Question: What does leadership look like when effectively address the immediate and nascent challenges in and threats to practice and the profession?
My previous two posts Architects, lead like pelicans, and Leadership for the future, focused on the benefits of distributed leadership for architectural practice. When we drill further into this form of leadership we find agility. Hence I’m all about how architects might embrace leadership agility here.
The leadership model and frameworks outlined here are in design development. This post represents my current thinking and forms part of my process to test ideas, understand them better and in seeking feedback (firstname.lastname@example.org). I want also to acknowledge the influence of McKinsey in some of the thinking here, it’s forming a springing point for the work I’m developing for architecture practices. As always it’s an iterative and evolving process. I’ll be writing more on the blog as my thinking and rethinking continues.
Organisations adopting agility in work and leadership have found many benefits across numerous aspects of their business: decision making is improved and speedier, better work done faster, and more engaged teams.  Adopting agility may also sound risky, yet agile organisations “learn to be both stable (resilient, reliable, and efficient) and dynamic (fast, nimble, and adaptive)”  Doing so requires a solid armature stating goals, identifying structures and defining processes. With more dynamic elements hung off the solid armature, allowing rapid adaptation when faced with challenges and opportunities.
Finding your agility
In New leadership for a new era of thriving organisations, McKinsey outlines 5 critical shifts to rethinking leadership and becoming more agile: beyond profit to impact; beyond expectations to wholeness; beyond command to collaboration; beyond control to evolution; and beyond competition to co-creation. Let’s consider them in the architectural context.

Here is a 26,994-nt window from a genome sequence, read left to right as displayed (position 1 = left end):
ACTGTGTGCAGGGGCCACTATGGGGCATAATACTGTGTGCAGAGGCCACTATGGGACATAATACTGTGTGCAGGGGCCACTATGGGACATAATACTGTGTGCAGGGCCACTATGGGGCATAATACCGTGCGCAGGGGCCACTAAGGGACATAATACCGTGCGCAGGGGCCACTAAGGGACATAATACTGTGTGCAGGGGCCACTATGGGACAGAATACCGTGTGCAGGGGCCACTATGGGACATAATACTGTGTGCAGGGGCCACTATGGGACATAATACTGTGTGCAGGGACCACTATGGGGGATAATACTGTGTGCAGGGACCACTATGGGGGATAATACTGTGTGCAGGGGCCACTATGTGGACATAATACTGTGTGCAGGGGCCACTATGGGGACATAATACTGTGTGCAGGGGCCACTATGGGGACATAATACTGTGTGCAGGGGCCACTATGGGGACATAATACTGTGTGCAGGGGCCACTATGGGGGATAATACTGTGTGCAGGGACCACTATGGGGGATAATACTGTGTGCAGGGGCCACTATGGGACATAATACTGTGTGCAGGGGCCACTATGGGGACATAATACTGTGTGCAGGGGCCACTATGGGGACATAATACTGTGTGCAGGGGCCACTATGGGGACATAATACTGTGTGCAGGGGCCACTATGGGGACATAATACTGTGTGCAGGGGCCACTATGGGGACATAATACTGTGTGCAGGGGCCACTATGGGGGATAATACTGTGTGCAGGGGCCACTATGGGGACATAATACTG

Beyond profit to impact
or Focus on purpose.
Purpose drives many architecture practices. Research by McKinsey also shows 82% of employees believe it’s important for their company to have a purpose. I’ve seen other research showing this figure is higher for Gen Y and younger generations. As the external challenges mount identifying a purpose that all staff can embrace and be motivated by will effectively become compulsory. Teams will unite under a common goal, focussing on something they care about and want to see realised. Purpose elevates the work and drives it further.
Beyond expectations to wholeness
or Showing up authentically and vulnerably
In the post(ish) Covid times, most people better appreciate the importance and value of connecting at the human level, sharing values, beliefs, hopes, and fears. This requires fully seeing people. And fully utilising their skills, experience and knowledge to realise their full potential. The role of leaders leading by example here cannot be over-emphasised. Modelling vulnerability and building a psychologically courageous space for all, so people may fully contribute to the team. Leaders in support of the team being the best versions of themselves and doing their best work.
Beyond command to collaboration
or Organise as partners and teams
Collaboration and teamwork might seem an obvious attitude to architects but many still get this wrong. Command and control structures utilised by many practices create bottlenecks and overwhelm – especially at the top of the hierarchy. Handing others agency to do the work alleviates responsibility, supports networked leadership and allows agility in leadership. Requires trust from senior leaders (or managers), letting go and empower others. Building the capacity of the teams and the practice.
Beyond control to evolution
or Working with a coaching mindset